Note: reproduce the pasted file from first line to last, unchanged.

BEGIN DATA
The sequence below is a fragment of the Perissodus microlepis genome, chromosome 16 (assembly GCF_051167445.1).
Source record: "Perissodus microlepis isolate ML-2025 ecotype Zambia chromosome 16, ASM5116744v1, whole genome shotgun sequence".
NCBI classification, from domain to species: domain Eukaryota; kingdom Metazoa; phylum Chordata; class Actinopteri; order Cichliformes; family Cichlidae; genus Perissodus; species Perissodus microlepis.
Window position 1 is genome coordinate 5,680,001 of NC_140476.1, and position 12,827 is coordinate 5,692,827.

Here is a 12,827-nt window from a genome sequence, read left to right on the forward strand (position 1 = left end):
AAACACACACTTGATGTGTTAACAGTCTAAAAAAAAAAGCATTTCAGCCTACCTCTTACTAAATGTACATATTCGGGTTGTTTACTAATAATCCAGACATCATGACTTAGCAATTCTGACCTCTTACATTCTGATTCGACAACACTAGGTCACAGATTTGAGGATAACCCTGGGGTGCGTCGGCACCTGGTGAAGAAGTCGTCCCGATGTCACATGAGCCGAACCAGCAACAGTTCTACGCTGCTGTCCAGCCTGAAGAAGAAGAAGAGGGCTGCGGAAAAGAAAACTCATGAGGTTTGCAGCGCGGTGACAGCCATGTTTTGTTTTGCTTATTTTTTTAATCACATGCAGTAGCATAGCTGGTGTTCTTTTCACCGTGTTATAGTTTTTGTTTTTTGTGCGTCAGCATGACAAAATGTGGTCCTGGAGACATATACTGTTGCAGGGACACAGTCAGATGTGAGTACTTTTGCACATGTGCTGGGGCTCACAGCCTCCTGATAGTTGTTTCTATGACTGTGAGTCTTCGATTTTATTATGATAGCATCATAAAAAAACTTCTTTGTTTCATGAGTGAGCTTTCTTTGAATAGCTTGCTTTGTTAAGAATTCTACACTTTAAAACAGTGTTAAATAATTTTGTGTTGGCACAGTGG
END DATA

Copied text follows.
The sequence below is a fragment of the Perissodus microlepis genome, chromosome 16 (assembly GCF_051167445.1).
Source record: "Perissodus microlepis isolate ML-2025 ecotype Zambia chromosome 16, ASM5116744v1, whole genome shotgun sequence".
NCBI classification, from domain to species: domain Eukaryota; kingdom Metazoa; phylum Chordata; class Actinopteri; order Cichliformes; family Cichlidae; genus Perissodus; species Perissodus microlepis.
Window position 1 is genome coordinate 5,680,001 of NC_140476.1, and position 12,827 is coordinate 5,692,827.

Here is a 12,827-nt window from a genome sequence, read left to right on the forward strand (position 1 = left end):
AAACACACACTTGATGTGTTAACAGTCTAAAAAAAAAAGCATTTCAGCCTACCTCTTACTAAATGTACATATTCGGGTTGTTTACTAATAATCCAGACATCATGACTTAGCAATTCTGACCTCTTACATTCTGATTCGACAACACTAGGTCACAGATTTGAGGATAACCCTGGGGTGCGTCGGCACCTGGTGAAGAAGTCGTCCCGATGTCACATGAGCCGAACCAGCAACAGTTCTACGCTGCTGTCCAGCCTGAAGAAGAAGAAGAGGGCTGCGGAAAAGAAAACTCATGAGGTTTGCAGCGCGGTGACAGCCATGTTTTGTTTTGCTTATTTTTTTAATCACATGCAGTAGCATAGCTGGTGTTCTTTTCACCGTGTTATAGTTTTTGTTTTTTGTGCGTCAGCATGACAAAATGTGGTCCTGGAGACATATACTGTTGCAGGGACACAGTCAGATGTGAGTACTTTTGCACATGTGCTGGGGCTCACAGCCTCCTGATAGTTGTTTCTATGACTGTGAGTCTTCGATTTTATTATGATAGCATCATAAAAAAACTTCTTTGTTTCATGAGTGAGCTTTCTTTGAATAGCTTGCTTTGTTAAGAATTCTACACTTTAAAACAGTGTTAAATAATTTTGTGTTGGCACAGTGG